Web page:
I just hooked two LEDs up to my rotary dial as illustrated below. I’ve arranged this diagram to reflect the photo above. The normally open switch in the middle of the phone (to the left of the diagram below) is connected to a red LED, while the normally closed switch on the right is connected to a green LED.
In the image below we see the actual setup. Note that the green LED on the breadboard is now on the left, because this matches its orientation on the telephone dial now that we’ve flipped it back over.
As an aside, you might be interested in the small circuit board plugged into the left-hand side of the breadboard. This is called a Toaster and it was created by Bradley Slattery who hails from Down Under. I pledged for two Toasters on Bradley’s Kickstarter project and I wish I’d gone for more because they are incredibly useful. You power your Toaster via a USB cable (there’s a USB mini socket on the top and a USB micro socket on the bottom, so you can use whatever cable you happen to have to hand). The Toaster provides you with 5V, 3.3V, and 0V fixed rails, and also a variable supply rail that you can set between 5V and 16V.
In the case of the LEDs and resistors, I just used some spares that I had laying around from an Adafruit Proto Shield. If you are using your own LEDs, you should always read their datasheets to determine the specified values for their forward voltage drop, Vf, and forward current, If. Having said this, if I can’t find a LED‘s datasheet, then — as a rule-of-thumb — I assume Vf = 2V and If = 20mA.
Using Ohm’s law, we know that V = IR, so R = V/I. I’m using a supply voltage, Vd, of 5V, so this gives us R = (Vd – Vf)/If = (5V – 2V)/20mA = (5 – 2)/0.02 = 3/0.02 = 150Ω. But enough of this chitter-chatter, check out this video I just took to see this little beauty in action.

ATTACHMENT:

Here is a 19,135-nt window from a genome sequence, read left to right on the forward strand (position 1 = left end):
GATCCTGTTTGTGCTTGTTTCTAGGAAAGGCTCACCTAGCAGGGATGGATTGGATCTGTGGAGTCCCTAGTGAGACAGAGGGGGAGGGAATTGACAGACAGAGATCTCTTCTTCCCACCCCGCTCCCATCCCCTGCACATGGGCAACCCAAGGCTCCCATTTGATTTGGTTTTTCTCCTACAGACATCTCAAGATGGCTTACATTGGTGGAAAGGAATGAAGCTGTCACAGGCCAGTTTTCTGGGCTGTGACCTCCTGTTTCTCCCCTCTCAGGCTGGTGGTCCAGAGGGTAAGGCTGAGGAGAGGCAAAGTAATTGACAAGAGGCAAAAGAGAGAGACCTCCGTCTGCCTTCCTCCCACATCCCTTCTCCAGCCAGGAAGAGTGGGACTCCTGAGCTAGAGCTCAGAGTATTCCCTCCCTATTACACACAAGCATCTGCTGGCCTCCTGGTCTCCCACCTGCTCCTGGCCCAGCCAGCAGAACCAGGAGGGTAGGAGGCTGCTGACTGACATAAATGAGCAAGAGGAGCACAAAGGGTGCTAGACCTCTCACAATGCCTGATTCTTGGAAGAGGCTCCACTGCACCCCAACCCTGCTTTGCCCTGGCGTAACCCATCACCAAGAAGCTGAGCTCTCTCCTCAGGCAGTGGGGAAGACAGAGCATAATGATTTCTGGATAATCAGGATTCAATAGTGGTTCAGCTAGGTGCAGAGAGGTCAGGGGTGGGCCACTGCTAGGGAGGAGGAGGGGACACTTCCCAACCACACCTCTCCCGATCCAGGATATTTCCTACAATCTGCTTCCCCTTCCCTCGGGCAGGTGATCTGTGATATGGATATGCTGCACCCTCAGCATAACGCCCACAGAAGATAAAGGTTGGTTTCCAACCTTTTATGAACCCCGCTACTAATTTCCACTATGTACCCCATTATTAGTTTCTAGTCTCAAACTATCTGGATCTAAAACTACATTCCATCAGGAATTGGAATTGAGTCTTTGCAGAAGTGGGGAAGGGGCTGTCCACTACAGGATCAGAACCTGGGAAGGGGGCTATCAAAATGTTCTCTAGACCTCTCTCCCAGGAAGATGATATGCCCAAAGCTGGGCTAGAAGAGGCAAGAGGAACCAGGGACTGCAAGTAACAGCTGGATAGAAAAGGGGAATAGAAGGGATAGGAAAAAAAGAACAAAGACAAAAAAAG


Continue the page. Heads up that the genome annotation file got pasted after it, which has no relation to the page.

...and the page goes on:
As you can see, we start with the green LED on and the red LED off. As soon as we start to dial, the red LED also turns on. When we release the dial, the green LED pulses off and on some number of times corresponding to the number we dialed. As soon as the green LED has finished pulsing, the red LED turns off again.
Just for giggles and grins, a little while earlier I connected the pulsing switch to a 5V supply via a 10kΩ resistor and observed its response on an oscilloscope. The result from dialing the number ‘7’ is shown in the screenshot below.
When you hold the rotary dialer in your hands and enter a number, you really get a feel for the robustness of the mechanism (they had to be tough to survive years of use in rough hands). Having said this, it’s only now that I realize just how sophisticated it is.
Using some form of governor, the clockwork mechanism generates pulses that are almost identical in duration. In the case of my dialer, each pulse is high for 60ms and low for 37ms. One thing that did surprise me is that there is no detectable switch bounce, no matter how much I zoom in on the oscilloscope (I’d be interested to discover how the designers addressed this issue).
The main thing to remember here is that you can use one of these old rotary telephone dialers in conjunction with your microcontroller to implement all sorts of things. For example, you could use it to enter a series of numbers to unlock a safe.
In my case, my next task is to connect all of my Lixies together, and then I’m going to hook up my telephone dialer and use it to enter a target date and time. I will report back in a future column and I will also make any of my Arduino code available for you to play with yourself. Until then, as always, I welcome your comments and questions.
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— Max Maxfield, Editor of All Things Fun & Interesting Go to Link